1. Quality in, quality out

The first step on the road to a great master is a great mix, so if you approach the mixdown half-heartedly, thinking you can make up for it at the mastering stage, you’re coming at the whole thing from entirely the wrong direction. The mix should sound essentially ‘finished’ before you render it as a stereo audio file for mastering, with all the dynamics wrangling, EQ shaping and stereo spatialising of every track and bus done and dusted. And when it is time to hit the Export button, remember to remove any mix bus limiting and leave yourself around 6dB of headroom (ie, have the master output peaking at -6dBFS), to give your mastering plugins room for digital manoeuvre.

  1. Reference, reference, reference!

The importance of A/Bing your in-progress project with carefully chosen reference tracks when mastering simply can’t be overstated. You might think your ears are as golden as they come, but even the most experienced mastering engineers will constantly compare the mix they’re working on to other tracks in the same genre, ensuring consistency with proven artistic and commercial standards. It’s good practise to maintain an up-to-date (ie, refreshed over time as the sound of your genre of choice evolves) collection of reference tracks that you both love and know inside out, sonically speaking; and plugins like Sample Magic’s Magic AB and Mastering The Mix’s Reference can make the process of comparing them to your own masters effortless.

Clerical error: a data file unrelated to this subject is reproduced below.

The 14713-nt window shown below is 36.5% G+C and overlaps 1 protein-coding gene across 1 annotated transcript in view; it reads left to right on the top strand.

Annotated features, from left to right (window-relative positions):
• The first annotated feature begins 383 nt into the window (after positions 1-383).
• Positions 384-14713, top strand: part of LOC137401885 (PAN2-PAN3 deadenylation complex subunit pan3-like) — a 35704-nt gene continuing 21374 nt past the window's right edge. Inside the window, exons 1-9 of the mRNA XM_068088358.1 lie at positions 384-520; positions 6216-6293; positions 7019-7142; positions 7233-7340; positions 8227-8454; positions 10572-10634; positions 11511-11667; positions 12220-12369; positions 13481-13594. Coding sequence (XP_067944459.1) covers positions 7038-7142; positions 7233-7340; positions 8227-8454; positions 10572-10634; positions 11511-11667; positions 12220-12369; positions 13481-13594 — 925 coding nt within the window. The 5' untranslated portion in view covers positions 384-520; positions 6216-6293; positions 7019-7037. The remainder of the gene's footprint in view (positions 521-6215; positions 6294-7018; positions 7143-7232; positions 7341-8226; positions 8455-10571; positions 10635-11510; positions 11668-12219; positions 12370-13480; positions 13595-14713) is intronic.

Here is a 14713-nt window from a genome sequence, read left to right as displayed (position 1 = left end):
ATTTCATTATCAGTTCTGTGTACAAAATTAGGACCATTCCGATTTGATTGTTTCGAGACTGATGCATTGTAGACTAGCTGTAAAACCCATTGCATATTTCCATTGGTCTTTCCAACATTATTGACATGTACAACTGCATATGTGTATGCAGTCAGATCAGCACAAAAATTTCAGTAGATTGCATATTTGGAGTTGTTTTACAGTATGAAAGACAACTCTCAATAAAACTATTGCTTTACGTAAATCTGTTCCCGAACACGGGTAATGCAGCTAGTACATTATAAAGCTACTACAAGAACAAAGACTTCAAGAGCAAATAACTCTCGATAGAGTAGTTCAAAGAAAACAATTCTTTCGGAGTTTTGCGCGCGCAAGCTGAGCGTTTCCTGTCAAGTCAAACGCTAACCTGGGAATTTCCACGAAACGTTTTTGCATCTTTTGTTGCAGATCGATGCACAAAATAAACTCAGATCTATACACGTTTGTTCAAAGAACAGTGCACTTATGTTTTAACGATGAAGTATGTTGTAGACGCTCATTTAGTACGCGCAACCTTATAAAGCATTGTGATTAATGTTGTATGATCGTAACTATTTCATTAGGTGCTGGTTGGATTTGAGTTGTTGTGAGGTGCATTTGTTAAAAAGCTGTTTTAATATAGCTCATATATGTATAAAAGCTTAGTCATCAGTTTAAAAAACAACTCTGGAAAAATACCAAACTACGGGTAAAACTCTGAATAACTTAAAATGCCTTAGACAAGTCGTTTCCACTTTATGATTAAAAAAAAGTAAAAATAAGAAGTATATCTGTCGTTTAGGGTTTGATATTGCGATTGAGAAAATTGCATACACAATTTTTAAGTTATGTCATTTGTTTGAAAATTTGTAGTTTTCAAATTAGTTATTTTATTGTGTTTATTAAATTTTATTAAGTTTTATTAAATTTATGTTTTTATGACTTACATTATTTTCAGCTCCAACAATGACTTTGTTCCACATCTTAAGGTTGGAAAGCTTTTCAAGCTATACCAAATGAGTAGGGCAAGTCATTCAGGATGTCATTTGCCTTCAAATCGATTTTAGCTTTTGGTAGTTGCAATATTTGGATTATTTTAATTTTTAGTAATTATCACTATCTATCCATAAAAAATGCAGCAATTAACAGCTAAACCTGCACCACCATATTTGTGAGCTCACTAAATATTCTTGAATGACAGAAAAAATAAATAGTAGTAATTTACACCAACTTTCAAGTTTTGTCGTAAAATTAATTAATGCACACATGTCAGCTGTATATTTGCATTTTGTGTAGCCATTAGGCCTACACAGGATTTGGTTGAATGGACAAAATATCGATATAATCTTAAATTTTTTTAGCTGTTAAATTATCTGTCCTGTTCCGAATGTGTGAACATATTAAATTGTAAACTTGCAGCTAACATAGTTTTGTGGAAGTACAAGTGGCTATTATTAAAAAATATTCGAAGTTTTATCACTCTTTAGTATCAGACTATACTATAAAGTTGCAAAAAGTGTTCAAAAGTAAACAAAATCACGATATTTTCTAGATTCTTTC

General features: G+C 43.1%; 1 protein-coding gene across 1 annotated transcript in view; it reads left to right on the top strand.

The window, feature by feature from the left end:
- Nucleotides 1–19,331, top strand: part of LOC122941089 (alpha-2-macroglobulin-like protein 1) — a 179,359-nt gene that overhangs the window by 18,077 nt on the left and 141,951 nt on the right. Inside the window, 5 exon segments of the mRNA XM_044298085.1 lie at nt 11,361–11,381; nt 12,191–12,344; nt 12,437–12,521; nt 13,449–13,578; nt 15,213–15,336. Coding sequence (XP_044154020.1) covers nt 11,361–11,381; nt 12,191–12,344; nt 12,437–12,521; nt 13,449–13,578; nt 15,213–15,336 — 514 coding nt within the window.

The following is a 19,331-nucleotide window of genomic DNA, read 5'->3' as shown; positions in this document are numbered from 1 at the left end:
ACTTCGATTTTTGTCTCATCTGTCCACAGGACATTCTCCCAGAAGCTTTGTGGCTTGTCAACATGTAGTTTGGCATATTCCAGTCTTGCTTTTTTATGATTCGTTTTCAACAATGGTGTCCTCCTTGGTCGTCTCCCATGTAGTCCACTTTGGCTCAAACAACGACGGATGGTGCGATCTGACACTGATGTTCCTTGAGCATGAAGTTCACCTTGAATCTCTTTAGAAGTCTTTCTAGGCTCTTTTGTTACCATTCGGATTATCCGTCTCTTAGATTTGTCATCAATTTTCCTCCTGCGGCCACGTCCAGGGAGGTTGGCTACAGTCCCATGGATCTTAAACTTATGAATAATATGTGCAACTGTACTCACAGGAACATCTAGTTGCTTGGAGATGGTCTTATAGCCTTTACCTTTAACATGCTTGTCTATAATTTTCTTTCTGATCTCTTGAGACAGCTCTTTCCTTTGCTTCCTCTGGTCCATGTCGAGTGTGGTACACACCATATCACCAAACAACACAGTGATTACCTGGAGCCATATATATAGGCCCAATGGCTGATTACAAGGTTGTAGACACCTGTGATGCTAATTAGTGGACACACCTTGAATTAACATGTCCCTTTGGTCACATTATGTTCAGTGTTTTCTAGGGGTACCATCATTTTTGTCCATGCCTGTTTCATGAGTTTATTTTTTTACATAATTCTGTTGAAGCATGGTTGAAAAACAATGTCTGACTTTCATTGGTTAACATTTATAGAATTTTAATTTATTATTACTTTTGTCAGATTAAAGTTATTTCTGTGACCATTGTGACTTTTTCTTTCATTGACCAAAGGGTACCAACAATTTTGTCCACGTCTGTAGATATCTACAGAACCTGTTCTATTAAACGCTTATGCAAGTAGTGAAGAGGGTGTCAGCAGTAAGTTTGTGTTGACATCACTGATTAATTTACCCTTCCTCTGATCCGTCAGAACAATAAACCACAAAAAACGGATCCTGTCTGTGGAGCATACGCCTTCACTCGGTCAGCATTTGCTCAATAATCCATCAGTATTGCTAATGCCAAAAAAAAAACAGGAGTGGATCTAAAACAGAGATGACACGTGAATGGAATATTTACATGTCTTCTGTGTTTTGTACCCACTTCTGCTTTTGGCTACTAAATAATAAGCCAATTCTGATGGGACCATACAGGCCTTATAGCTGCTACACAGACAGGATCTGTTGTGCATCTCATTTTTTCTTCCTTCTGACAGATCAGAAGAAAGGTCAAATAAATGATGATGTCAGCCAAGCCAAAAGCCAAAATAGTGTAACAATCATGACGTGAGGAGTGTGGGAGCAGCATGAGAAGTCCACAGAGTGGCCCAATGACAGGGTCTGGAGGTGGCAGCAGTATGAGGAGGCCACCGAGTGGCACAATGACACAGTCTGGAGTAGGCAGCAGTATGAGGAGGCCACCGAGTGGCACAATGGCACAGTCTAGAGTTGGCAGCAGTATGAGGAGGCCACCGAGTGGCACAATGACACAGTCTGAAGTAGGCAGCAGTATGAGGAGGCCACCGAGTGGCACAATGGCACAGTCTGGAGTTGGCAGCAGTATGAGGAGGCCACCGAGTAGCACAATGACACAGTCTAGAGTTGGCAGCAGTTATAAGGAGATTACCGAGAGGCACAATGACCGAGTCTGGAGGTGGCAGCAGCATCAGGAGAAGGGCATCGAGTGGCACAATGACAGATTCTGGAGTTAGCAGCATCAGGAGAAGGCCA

Magic AB from Sample Magic will dramtically help you reference tracks

  1. Welcome to the future

There are some incredible mastering-orientated software processors on the market these days, some of them using artificial intelligence and other such sorcery to actively assist you in your engineering. iZotope’s industry-leading Ozone 8 mastering suite, for example, introduced the Mastering Assistant feature, employing machine learning to apply automated EQ and dynamics sculpting to your master, based on genre-specific profiles or an imported reference track. Then there are various ‘matching EQ’ plugins, including IK Multimedia’s Master Match (available singly or as part of the superb T-RackS 5), FabFilter Pro-Q 2 and the one built into Ozone 8. These extract a representative frequency curve from one or more reference tracks, then impose it on your master using spectral processing and EQ. As long as these powerful tools are used as guides rather than definitive ‘set and forget’ solutions, the results they deliver can be truly spectacular.